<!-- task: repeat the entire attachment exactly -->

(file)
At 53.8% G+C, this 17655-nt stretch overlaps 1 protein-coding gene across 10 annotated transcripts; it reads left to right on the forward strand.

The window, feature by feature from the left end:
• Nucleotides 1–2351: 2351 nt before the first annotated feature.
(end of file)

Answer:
At 53.8% G+C, this 17655-nt stretch overlaps 1 protein-coding gene across 10 annotated transcripts; it reads left to right on the forward strand.

The window, feature by feature from the left end:
• Nucleotides 1–2351: 2351 nt before the first annotated feature.